How does the public engage with Open Access science? How can Open Access publishing expand into new communities? In this episode, Elizabeth Seiver speaks to John Willinsky, the Executive Director of the Public Knowledge Project, about how the public engages with Open Access research. John also talks about the connection between Open Access research and Open Source software, gives examples of educational uses for OA content, and shares a current project which looks at the economic structure of Open Access journals.
Interested in learning more? Follow John Willinsky on Twitter @JohnWillinsky and check out these helpful links:
- Public Knowledge Project (PKP) is a multi-university initiative which develops open source software and conducts research to improve the quality and reach of scholarly publishing.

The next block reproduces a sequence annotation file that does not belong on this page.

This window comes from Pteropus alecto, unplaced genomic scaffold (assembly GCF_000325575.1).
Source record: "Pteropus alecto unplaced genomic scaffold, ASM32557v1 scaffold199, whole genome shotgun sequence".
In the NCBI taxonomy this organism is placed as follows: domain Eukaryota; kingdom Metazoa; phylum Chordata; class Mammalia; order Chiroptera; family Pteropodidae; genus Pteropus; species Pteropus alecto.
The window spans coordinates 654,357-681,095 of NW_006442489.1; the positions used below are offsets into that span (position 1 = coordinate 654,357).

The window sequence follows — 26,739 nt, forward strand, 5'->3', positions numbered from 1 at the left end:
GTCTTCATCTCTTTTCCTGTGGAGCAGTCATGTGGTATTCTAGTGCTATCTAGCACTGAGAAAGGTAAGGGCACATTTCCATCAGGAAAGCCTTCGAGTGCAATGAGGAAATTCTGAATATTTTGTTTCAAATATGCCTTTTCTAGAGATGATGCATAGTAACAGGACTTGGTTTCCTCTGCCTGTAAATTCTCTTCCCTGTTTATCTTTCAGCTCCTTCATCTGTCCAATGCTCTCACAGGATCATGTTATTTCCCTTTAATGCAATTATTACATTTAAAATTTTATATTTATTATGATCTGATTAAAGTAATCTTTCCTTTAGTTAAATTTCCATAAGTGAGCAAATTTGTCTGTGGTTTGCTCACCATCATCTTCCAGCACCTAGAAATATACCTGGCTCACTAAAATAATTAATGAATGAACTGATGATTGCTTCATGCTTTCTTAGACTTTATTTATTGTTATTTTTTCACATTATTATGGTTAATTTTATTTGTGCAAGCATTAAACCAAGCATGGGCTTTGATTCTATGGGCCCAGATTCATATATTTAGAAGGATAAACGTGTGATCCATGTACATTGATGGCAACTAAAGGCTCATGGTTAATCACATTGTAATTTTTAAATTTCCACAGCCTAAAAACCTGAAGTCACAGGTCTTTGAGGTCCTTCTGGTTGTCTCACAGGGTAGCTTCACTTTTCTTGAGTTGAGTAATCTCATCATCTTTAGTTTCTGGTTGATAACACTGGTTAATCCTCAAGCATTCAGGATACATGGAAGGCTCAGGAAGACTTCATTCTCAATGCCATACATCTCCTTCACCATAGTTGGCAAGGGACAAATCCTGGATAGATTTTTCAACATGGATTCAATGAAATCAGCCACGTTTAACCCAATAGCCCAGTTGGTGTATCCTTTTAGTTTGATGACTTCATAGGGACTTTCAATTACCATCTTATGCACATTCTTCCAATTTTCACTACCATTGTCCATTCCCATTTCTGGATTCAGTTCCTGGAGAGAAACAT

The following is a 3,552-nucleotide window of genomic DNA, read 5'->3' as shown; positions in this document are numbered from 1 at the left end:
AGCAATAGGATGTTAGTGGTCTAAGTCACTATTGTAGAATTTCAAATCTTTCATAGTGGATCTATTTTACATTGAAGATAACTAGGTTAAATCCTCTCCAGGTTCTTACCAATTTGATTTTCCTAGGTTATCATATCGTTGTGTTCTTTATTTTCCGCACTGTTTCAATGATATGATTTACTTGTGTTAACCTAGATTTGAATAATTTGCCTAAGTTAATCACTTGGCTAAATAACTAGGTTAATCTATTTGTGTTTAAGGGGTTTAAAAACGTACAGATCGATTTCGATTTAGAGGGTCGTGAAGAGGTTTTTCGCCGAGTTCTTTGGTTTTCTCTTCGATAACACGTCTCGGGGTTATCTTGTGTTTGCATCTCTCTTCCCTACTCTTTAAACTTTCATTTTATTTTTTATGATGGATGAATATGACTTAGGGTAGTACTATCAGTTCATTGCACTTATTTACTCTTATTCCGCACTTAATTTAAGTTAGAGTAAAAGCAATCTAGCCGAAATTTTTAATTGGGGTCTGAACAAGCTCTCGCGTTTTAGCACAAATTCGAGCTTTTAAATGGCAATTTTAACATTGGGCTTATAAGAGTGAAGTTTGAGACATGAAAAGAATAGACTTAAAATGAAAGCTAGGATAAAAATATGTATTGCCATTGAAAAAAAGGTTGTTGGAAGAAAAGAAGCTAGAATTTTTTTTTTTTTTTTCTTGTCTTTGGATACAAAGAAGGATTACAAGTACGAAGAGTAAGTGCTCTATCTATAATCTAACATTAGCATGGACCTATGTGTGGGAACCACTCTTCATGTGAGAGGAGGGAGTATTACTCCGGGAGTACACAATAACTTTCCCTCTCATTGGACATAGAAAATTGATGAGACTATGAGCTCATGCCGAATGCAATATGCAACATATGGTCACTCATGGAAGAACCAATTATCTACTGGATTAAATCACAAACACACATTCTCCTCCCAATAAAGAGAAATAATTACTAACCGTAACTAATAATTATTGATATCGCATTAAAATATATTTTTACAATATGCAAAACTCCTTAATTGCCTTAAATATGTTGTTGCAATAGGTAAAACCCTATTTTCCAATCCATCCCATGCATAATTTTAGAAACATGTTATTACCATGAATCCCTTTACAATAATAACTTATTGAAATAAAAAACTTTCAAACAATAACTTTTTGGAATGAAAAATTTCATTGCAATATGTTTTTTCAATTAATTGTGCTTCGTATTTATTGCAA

- Open Journal Systems is an open source journal management and publishing system.
- Origin of the phrase “Open Access” stems from the Budapest Open Access Initiative which met in 2001.
- The study, “Access of primary and secondary literature by health personnel in an academic health center: implications for open access,” reported on the types and quantity of research doctors and public health officials used when they were given access to the full Stanford library.
- Stanford Encyclopedia of Philosophy (SEP) was developed to be a dynamic reference that is maintained by experts.
- The SEP study, “Socrates Back on the Street: Wikipedia’s Citing of the Stanford Encyclopedia of Philosophy” looks at how the encyclopedia is cited by Wikipedians.
This episode is available on iTunes and SoundCloud.